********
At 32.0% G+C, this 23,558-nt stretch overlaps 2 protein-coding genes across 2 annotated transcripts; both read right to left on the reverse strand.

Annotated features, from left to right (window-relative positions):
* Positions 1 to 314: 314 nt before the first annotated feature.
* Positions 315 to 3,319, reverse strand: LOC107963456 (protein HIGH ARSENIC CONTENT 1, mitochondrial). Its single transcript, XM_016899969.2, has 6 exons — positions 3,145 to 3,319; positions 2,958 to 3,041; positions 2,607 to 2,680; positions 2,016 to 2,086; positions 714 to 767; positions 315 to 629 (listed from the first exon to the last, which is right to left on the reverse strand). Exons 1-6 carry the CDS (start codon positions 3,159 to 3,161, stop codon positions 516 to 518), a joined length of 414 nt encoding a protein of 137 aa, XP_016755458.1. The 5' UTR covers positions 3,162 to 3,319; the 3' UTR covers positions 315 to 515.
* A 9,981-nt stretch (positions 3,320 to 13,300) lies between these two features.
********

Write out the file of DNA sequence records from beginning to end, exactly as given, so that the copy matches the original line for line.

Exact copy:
At 32.0% G+C, this 23,558-nt stretch overlaps 2 protein-coding genes across 2 annotated transcripts; both read right to left on the reverse strand.

Annotated features, from left to right (window-relative positions):
* Positions 1 to 314: 314 nt before the first annotated feature.
* Positions 315 to 3,319, reverse strand: LOC107963456 (protein HIGH ARSENIC CONTENT 1, mitochondrial). Its single transcript, XM_016899969.2, has 6 exons — positions 3,145 to 3,319; positions 2,958 to 3,041; positions 2,607 to 2,680; positions 2,016 to 2,086; positions 714 to 767; positions 315 to 629 (listed from the first exon to the last, which is right to left on the reverse strand). Exons 1-6 carry the CDS (start codon positions 3,159 to 3,161, stop codon positions 516 to 518), a joined length of 414 nt encoding a protein of 137 aa, XP_016755458.1. The 5' UTR covers positions 3,162 to 3,319; the 3' UTR covers positions 315 to 515.
* A 9,981-nt stretch (positions 3,320 to 13,300) lies between these two features.